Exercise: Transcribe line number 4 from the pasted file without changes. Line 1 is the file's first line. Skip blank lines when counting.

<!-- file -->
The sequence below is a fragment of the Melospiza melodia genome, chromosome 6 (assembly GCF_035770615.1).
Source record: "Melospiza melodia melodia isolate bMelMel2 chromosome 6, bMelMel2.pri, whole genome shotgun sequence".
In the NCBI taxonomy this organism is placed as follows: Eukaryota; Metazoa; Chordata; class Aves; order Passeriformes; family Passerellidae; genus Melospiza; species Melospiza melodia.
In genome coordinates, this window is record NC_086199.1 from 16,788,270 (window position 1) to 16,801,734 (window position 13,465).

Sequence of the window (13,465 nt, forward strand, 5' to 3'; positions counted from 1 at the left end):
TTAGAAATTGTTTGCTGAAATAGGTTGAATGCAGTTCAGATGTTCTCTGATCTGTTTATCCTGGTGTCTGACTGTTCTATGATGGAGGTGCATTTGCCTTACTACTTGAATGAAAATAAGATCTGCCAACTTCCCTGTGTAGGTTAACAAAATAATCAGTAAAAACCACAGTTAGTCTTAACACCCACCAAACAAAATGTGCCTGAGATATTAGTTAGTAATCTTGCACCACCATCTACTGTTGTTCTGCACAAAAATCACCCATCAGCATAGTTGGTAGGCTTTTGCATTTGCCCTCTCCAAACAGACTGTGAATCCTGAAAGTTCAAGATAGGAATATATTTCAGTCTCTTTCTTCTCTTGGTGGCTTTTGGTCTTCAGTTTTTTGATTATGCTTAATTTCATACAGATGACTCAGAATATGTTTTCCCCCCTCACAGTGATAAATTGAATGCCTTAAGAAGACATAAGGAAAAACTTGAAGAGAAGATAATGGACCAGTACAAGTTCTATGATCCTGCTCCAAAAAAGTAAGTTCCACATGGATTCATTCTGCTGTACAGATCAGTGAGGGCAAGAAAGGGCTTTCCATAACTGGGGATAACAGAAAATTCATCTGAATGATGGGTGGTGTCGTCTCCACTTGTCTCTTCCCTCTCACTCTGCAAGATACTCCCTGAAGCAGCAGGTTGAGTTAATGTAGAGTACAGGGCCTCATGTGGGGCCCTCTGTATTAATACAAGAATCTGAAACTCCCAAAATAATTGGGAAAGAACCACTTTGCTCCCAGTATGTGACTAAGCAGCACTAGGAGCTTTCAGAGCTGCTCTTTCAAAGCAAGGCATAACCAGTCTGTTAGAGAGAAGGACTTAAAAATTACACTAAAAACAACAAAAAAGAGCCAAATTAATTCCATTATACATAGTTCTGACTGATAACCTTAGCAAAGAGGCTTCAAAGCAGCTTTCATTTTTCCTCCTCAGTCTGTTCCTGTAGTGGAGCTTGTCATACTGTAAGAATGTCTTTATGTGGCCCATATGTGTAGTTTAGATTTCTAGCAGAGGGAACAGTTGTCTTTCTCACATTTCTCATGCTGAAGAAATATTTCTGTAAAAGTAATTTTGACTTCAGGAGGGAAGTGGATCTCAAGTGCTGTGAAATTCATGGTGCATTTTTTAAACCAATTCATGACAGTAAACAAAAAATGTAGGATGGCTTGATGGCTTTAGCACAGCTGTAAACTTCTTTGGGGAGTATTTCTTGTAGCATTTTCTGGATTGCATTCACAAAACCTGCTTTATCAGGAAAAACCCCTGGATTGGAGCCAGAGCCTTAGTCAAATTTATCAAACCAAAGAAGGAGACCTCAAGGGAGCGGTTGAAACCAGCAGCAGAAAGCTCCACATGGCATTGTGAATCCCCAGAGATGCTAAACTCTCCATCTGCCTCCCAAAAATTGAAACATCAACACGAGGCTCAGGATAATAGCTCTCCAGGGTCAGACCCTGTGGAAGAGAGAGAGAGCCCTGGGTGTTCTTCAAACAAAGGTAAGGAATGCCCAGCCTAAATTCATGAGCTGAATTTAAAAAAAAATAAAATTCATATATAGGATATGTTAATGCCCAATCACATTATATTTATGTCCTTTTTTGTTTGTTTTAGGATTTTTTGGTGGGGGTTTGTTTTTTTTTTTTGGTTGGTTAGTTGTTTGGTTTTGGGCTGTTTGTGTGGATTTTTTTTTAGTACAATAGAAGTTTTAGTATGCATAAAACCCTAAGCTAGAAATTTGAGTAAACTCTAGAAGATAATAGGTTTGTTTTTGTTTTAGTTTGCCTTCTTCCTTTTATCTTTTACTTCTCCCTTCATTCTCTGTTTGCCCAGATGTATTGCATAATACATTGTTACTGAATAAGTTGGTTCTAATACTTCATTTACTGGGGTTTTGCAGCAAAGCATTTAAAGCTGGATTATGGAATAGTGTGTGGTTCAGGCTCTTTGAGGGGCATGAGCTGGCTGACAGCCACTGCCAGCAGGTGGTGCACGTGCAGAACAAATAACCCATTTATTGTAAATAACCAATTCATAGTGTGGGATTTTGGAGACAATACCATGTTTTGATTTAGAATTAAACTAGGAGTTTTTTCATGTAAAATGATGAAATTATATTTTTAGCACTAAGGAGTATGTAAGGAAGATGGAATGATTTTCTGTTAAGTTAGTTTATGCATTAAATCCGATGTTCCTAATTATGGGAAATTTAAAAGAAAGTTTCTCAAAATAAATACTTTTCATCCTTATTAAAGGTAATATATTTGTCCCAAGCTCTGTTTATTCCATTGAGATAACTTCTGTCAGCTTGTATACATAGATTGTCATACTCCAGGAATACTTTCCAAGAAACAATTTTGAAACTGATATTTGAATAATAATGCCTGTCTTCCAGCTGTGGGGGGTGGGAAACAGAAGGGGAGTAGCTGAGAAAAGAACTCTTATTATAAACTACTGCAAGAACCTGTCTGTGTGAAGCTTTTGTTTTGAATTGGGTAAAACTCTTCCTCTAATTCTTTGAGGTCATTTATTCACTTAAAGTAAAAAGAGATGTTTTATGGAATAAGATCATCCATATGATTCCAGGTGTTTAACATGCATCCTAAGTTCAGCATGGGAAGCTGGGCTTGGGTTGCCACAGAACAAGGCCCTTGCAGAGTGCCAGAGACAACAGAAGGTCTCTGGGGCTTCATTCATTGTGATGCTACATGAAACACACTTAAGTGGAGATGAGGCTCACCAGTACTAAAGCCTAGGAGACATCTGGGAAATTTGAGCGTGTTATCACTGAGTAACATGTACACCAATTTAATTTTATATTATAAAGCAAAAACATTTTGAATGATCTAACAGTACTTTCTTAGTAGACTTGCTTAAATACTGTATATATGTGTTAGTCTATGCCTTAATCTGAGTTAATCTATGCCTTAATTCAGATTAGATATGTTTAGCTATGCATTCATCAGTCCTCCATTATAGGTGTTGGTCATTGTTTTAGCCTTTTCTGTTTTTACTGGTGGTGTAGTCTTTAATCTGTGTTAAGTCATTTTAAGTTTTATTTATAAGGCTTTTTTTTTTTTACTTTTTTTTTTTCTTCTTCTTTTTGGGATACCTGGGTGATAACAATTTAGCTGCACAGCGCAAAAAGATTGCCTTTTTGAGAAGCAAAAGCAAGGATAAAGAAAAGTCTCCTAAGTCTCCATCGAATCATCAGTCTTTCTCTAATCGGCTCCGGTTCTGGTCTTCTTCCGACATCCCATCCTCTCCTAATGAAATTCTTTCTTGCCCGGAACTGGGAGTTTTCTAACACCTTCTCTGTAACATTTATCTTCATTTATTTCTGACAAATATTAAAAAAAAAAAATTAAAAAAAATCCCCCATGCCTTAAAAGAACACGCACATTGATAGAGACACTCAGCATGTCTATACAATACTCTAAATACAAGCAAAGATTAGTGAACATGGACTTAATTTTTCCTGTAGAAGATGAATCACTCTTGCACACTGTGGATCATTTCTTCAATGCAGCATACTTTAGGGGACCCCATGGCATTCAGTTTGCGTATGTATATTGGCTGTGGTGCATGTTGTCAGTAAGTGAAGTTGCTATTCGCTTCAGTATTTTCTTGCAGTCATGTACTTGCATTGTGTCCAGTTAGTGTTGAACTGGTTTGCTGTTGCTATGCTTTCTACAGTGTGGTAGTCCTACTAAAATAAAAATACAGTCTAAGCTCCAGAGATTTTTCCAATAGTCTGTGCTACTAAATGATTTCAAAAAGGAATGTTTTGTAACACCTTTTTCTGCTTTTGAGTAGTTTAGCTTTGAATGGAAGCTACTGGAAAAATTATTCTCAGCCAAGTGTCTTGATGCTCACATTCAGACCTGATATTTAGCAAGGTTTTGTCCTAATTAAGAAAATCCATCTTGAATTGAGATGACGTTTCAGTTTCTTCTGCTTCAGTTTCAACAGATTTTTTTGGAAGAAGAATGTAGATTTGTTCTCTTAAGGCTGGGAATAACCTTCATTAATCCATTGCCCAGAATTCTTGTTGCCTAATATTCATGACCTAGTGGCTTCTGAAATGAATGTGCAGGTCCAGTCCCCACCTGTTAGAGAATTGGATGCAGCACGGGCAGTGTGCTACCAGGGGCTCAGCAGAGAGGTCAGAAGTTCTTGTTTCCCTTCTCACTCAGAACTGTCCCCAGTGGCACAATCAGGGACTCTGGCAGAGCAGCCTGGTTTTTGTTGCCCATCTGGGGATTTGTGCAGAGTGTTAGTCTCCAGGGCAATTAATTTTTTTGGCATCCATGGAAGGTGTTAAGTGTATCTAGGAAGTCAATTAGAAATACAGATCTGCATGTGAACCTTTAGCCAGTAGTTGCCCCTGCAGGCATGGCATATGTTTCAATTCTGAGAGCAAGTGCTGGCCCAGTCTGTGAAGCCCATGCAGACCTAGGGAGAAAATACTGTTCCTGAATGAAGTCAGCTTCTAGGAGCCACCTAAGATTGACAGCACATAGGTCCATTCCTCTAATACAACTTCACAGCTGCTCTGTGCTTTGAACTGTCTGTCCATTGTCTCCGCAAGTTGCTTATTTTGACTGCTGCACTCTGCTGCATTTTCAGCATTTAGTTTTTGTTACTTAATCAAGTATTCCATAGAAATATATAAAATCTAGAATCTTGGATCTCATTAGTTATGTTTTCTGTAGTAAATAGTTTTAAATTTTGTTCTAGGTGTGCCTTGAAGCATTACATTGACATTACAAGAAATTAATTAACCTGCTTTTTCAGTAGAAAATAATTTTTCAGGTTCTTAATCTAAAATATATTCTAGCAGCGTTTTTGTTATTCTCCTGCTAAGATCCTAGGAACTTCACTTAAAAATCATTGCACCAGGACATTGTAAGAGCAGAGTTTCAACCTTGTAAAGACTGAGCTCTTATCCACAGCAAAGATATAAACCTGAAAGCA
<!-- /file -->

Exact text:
In genome coordinates, this window is record NC_086199.1 from 16,788,270 (window position 1) to 16,801,734 (window position 13,465).